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How to Make HR & Engagement Surveys More Data Driven

By Betterworks
5 minute read
Updated on November 29, 2021
How to Make HR & Engagement Surveys More Data Driven

Over the last couple of decades, we have seen many different aspects of the modern corporation go through a data-driven revolution. The ones of particular note are Sales, Marketing and Customer Success. While leaders leading these functions in the past relied on instinct, today these are driven by data and analytics. For example, Sales has gone through a revolution through the introduction of CRM systems which track all manners of details that might drive a sales opportunity.

All of this data in aggregate, when analyzed provide sales leaders with where to expend their efforts to get the best results. Similarly, Marketing and Customer Success teams increasingly use state of the art systems to collect critical data points that enable them to get the best bang for the buck with their efforts.

It is increasingly important that People Operations and HR Departments become data focused. But, the most insightful data imaginable, however, only empowers us as far as it is actionable. In the shape-shifting world of modern business, data can provide organizations tremendous insight if it’s embraced and properly integrated into operations.

While we’ve written about the intricacies involved in creating the ultimate employee engagement (EE) survey, effectively organizing and acting on the resulting employee feedback data is where the true impact of the surveys and pulse polls are realized. While it’s important that HR leaders gather critical data, that is only half the battle; organizing it into a concise and coherent framework is crucial in gaining all of the insights it offers. This is what can enable them to, similar to Sales & Marketing teams, execute actions based on a data driven approach.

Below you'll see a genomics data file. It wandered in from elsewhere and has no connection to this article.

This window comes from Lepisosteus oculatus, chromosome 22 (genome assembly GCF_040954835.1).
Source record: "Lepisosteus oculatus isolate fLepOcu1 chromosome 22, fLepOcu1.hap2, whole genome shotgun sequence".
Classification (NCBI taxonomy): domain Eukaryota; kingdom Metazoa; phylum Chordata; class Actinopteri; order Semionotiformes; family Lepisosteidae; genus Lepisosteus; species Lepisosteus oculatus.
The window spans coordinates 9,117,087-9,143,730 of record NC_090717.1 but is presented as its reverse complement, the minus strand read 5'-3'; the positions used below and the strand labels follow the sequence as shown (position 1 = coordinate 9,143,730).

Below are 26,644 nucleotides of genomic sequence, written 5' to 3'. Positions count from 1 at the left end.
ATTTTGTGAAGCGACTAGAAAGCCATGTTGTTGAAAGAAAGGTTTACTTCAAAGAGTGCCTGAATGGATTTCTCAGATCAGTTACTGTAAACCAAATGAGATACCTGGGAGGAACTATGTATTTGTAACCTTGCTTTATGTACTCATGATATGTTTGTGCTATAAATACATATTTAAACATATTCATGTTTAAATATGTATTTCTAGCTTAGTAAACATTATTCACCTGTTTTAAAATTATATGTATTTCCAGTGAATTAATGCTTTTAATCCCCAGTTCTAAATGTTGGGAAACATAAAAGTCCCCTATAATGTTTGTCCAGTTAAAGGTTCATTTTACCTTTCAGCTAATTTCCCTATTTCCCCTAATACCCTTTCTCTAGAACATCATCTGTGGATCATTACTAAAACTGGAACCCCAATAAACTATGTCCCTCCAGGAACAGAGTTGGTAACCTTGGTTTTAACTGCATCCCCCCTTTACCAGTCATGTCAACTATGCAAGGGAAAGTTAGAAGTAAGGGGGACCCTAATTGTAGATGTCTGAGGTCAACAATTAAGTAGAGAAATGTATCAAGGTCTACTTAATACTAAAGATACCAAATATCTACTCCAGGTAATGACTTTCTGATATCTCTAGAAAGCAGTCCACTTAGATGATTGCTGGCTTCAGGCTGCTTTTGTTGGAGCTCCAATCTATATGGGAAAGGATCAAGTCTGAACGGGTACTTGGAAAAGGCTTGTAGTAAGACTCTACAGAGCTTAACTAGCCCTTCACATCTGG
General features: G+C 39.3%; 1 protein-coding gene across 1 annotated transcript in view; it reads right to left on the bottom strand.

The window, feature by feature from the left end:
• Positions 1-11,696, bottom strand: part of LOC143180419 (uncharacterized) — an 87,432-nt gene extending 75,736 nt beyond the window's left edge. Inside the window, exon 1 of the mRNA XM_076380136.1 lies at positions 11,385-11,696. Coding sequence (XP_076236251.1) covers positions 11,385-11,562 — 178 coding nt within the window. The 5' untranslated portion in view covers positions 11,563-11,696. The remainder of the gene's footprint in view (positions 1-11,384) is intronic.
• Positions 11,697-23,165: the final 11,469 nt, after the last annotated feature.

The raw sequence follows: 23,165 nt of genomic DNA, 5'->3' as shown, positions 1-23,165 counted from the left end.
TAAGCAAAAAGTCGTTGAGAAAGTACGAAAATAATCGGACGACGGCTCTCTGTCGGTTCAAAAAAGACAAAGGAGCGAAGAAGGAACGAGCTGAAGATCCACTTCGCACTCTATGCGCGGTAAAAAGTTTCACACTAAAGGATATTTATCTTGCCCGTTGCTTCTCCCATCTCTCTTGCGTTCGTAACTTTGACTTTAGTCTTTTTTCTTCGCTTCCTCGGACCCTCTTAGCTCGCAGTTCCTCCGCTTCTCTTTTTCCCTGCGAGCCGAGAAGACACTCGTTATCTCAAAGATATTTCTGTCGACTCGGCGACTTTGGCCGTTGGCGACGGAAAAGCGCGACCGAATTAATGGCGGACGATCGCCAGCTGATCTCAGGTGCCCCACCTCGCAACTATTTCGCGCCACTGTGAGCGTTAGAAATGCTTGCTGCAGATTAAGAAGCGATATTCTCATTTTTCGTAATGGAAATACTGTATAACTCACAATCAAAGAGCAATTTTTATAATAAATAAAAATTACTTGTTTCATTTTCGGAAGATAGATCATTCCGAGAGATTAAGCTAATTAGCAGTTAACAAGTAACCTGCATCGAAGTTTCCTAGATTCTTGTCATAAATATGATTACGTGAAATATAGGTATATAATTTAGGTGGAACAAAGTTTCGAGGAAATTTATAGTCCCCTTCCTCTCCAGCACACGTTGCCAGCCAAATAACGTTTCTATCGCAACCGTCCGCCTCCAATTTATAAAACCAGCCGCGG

Collecting Actionable Data from Your EE Surveys

The keys to collecting actionable data is to first collect often so that you gain a continuous picture of what’s happening within your organization at the right level of granularity. From a frequency perspective, running EE surveys once every 6 months or 3 months can give you a good set of data points such that you are able to spot trends easily. But, with an increased frequency comes the risk of survey fatigue and hence its important to to reduce the number of questions if you have a more frequent cadence. Furthermore, organize the EE survey, into three distinct sections to enable easy drilldowns.

These include company dimensions, category themes, and category questions. By utilizing this general framework, it makes it easy to identify pockets of dissatisfaction. One can easily see if there are issues that span the organization or particular hotspots that are limited to a location, department, performance level, etc.

Company Dimensions

Having the right company dimensions can make a survey or set of pulse polls easily actionable since it pinpoints where the hotspots might be. Dimensions such as geography, office location, department, seniority, tenure, employee performance levels, and other similar definable dimensions helps one quickly identify where there might be issues bubbling up. These dimensions help you easily identify patterns that span across these groups through visualizations such as heat-maps, trends, segmentation etc..

Engagement Surveys

Category Themes

The category themes section contains data points that are less definable and more open to interpretation. They are intended to provide a loose framework to categorize particular themes gathered from the EE survey results. Examples of good broad categories to track include:

  • Collaboration and Communication
  • Company Confidence
  • Feedback and Recognition
  • Leadership
  • Learning, Training and Development